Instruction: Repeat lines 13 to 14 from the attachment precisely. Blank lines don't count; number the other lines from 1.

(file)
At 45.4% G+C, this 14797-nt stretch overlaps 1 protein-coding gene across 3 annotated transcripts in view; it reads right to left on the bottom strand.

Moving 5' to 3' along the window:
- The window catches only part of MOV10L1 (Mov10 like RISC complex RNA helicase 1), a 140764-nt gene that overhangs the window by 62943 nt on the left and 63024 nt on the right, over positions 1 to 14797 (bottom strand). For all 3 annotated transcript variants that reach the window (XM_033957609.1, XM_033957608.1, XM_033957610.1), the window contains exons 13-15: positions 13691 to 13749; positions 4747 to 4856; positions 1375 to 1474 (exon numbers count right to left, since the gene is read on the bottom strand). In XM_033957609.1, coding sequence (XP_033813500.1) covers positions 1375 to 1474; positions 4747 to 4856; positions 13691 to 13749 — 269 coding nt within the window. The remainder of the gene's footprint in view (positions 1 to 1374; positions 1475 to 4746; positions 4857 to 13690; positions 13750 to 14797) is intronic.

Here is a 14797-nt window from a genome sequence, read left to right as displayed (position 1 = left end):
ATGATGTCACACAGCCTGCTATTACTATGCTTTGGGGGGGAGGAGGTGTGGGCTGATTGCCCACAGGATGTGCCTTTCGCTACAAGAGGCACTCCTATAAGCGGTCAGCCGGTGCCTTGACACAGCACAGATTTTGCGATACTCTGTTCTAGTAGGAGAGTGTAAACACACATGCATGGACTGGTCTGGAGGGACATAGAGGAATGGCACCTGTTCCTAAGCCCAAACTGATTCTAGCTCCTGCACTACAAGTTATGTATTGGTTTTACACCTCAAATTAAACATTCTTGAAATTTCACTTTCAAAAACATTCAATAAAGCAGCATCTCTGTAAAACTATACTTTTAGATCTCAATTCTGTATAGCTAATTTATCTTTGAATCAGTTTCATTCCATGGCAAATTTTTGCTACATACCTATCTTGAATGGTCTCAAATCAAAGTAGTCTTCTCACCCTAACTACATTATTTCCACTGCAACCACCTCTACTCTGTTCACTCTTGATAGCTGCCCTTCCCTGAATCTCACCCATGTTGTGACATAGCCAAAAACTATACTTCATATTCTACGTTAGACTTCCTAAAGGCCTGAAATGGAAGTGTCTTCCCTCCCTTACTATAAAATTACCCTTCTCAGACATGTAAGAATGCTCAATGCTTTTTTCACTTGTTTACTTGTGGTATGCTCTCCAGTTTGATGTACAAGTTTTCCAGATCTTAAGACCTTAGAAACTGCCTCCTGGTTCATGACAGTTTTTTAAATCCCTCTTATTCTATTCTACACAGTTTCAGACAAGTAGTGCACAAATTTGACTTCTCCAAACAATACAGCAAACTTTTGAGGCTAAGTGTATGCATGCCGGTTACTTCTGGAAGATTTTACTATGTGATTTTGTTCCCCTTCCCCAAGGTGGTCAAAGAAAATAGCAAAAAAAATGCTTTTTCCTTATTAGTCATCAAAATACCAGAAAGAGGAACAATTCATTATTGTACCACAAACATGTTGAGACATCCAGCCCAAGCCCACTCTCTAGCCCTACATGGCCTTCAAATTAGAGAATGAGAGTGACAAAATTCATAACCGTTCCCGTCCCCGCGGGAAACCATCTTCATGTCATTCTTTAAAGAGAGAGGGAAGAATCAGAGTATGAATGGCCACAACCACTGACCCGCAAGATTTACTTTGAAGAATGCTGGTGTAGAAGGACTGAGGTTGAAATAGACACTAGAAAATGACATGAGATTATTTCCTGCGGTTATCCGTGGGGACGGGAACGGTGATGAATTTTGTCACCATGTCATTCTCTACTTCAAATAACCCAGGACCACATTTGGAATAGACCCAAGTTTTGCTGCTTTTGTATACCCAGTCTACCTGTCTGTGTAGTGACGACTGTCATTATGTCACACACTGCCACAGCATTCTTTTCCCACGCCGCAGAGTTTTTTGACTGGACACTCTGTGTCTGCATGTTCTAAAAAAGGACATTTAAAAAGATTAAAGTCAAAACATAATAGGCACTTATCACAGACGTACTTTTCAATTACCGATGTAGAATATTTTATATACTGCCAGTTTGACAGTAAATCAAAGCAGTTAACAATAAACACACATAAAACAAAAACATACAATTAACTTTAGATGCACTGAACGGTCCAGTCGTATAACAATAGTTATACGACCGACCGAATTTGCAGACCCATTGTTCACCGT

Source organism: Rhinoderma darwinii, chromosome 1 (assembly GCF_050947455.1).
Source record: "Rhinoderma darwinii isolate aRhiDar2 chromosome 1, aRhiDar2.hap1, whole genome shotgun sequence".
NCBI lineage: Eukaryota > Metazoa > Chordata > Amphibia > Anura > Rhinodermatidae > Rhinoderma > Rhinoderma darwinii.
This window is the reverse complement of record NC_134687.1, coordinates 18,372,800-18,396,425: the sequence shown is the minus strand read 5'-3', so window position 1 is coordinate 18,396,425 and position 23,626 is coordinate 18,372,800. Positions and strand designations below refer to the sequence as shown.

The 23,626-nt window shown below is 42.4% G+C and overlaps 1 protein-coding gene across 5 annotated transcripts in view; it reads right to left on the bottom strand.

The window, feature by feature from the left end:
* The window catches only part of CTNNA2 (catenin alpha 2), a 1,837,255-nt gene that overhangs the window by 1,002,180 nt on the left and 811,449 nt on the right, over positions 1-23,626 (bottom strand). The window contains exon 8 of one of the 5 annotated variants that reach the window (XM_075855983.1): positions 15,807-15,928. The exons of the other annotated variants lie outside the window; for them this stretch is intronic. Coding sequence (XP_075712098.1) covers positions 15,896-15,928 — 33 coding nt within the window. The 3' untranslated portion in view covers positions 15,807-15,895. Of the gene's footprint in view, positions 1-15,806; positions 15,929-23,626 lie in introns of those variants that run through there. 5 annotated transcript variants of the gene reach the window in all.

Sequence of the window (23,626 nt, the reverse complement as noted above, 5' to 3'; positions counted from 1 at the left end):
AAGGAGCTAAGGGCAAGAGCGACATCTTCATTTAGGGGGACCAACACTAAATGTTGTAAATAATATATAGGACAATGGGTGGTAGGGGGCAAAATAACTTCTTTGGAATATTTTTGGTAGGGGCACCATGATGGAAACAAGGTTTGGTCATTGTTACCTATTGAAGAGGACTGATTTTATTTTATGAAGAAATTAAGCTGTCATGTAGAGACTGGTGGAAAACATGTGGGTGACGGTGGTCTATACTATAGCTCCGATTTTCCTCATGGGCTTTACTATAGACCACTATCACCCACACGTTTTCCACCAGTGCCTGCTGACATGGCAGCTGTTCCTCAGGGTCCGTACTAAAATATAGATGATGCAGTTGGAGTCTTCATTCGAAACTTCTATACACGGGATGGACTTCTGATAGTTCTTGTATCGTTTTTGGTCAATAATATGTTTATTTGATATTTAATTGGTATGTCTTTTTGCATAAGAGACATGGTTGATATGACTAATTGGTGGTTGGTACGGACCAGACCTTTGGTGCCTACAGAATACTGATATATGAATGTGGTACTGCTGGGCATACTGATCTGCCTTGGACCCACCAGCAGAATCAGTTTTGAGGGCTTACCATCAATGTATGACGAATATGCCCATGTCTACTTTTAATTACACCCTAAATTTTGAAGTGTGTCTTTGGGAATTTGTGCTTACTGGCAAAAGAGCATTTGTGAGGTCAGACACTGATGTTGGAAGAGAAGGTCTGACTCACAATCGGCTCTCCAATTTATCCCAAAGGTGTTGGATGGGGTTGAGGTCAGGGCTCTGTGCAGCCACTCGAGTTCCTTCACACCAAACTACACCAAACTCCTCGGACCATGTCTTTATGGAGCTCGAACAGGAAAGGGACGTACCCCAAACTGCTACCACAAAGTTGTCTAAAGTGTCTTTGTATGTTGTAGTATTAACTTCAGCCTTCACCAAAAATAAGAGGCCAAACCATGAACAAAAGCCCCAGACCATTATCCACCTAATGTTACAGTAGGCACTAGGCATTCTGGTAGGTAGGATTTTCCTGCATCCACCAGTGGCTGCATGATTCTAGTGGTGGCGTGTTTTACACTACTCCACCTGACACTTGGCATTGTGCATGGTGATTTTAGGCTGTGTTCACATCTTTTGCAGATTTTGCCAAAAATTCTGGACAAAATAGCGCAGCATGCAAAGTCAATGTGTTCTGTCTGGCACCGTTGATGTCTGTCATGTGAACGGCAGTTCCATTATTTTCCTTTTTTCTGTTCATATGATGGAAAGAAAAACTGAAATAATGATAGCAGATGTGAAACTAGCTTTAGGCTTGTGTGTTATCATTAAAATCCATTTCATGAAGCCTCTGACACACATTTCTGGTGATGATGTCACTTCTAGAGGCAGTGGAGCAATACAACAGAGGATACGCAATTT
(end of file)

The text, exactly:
Sequence of the window (23,626 nt, the reverse complement as noted above, 5' to 3'; positions counted from 1 at the left end):
AAGGAGCTAAGGGCAAGAGCGACATCTTCATTTAGGGGGACCAACACTAAATGTTGTAAATAATATATAGGACAATGGGTGGTAGGGGGCAAAATAACTTCTTTGGAATATTTTTGGTAGGGGCACCATGATGGAAACAAGGTTTGGTCATTGTTACCTATTGAAGAGGACTGATTTTATTTTATGAAGAAATTAAGCTGTCATGTAGAGACTGGTGGAAAACATGTGGGTGACGGTGGTCTATACTATAGCTCCGATTTTCCTCATGGGCTTTACTATAGACCACTATCACCCACACGTTTTCCACCAGTGCCTGCTGACATGGCAGCTGTTCCTCAGGGTCCGTACTAAAATATAGATGATGCAGTTGGAGTCTTCATTCGAAACTTCTATACACGGGATGGACTTCTGATAGTTCTTGTATCGTTTTTGGTCAATAATATGTTTATTTGATATTTAATTGGTATGTCTTTTTGCATAAGAGACATGGTTGATATGACTAATTGGTGGTTGGTACGGACCAGACCTTTGGTGCCTACAGAATACTGATATATGAATGTGGTACTGCTGGGCATACTGATCTGCCTTGGACCCACCAGCAGAATCAGTTTTGAGGGCTTACCATCAATGTATGACGAATATGCCCATGTCTACTTTTAATTACACCCTAAATTTTGAAGTGTGTCTTTGGGAATTTGTGCTTACTGGCAAAAGAGCATTTGTGAGGTCAGACACTGATGTTGGAAGAGAAGGTCTGACTCACAATCGGCTCTCCAATTTATCCCAAAGGTGTTGGATGGGGTTGAGGTCAGGGCTCTGTGCAGCCACTCGAGTTCCTTCACACCAAACTACACCAAACTCCTCGGACCATGTCTTTATGGAGCTCGAACAGGAAAGGGACGTACCCCAAACTGCTACCACAAAGTTGTCTAAAGTGTCTTTGTATGTTGTAGTATTAACTTCAGCCTTCACCAAAAATAAGAGGCCAAACCATGAACAAAAGCCCCAGACCATTATCCACCTAATGTTACAGTAGGCACTAGGCATTCTGGTAGGTAGGATTTTCCTGCATCCACCAGTGGCTGCATGATTCTAGTGGTGGCGTGTTTTACACTACTCCACCTGACACTTGGCATTGTGCATGGTGATTTTAGGCTGTGTTCACATCTTTTGCAGATTTTGCCAAAAATTCTGGACAAAATAGCGCAGCATGCAAAGTCAATGTGTTCTGTCTGGCACCGTTGATGTCTGTCATGTGAACGGCAGTTCCATTATTTTCCTTTTTTCTGTTCATATGATGGAAAGAAAAACTGAAATAATGATAGCAGATGTGAAACTAGCTTTAGGCTTGTGTGTTATCATTAAAATCCATTTCATGAAGCCTCTGACACACATTTCTGGTGATGATGTCACTTCTAGAGGCAGTGGAGCAATACAACAGAGGATACGCAATTT